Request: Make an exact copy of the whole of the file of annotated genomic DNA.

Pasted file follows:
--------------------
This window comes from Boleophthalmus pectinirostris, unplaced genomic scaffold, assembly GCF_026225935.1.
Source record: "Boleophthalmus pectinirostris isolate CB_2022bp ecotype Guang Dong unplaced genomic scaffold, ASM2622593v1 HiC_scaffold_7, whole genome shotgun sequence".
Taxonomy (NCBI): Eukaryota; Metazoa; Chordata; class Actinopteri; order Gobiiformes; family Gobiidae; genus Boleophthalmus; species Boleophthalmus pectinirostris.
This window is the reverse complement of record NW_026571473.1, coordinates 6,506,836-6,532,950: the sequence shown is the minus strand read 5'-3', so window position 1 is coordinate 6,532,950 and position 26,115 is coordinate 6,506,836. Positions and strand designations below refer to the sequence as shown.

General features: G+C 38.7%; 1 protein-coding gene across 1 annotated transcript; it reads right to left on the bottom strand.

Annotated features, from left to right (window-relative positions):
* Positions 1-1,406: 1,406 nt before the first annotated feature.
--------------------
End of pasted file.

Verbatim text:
This window comes from Boleophthalmus pectinirostris, unplaced genomic scaffold, assembly GCF_026225935.1.
Source record: "Boleophthalmus pectinirostris isolate CB_2022bp ecotype Guang Dong unplaced genomic scaffold, ASM2622593v1 HiC_scaffold_7, whole genome shotgun sequence".
Taxonomy (NCBI): Eukaryota; Metazoa; Chordata; class Actinopteri; order Gobiiformes; family Gobiidae; genus Boleophthalmus; species Boleophthalmus pectinirostris.
This window is the reverse complement of record NW_026571473.1, coordinates 6,506,836-6,532,950: the sequence shown is the minus strand read 5'-3', so window position 1 is coordinate 6,532,950 and position 26,115 is coordinate 6,506,836. Positions and strand designations below refer to the sequence as shown.

General features: G+C 38.7%; 1 protein-coding gene across 1 annotated transcript; it reads right to left on the bottom strand.

Annotated features, from left to right (window-relative positions):
* Positions 1-1,406: 1,406 nt before the first annotated feature.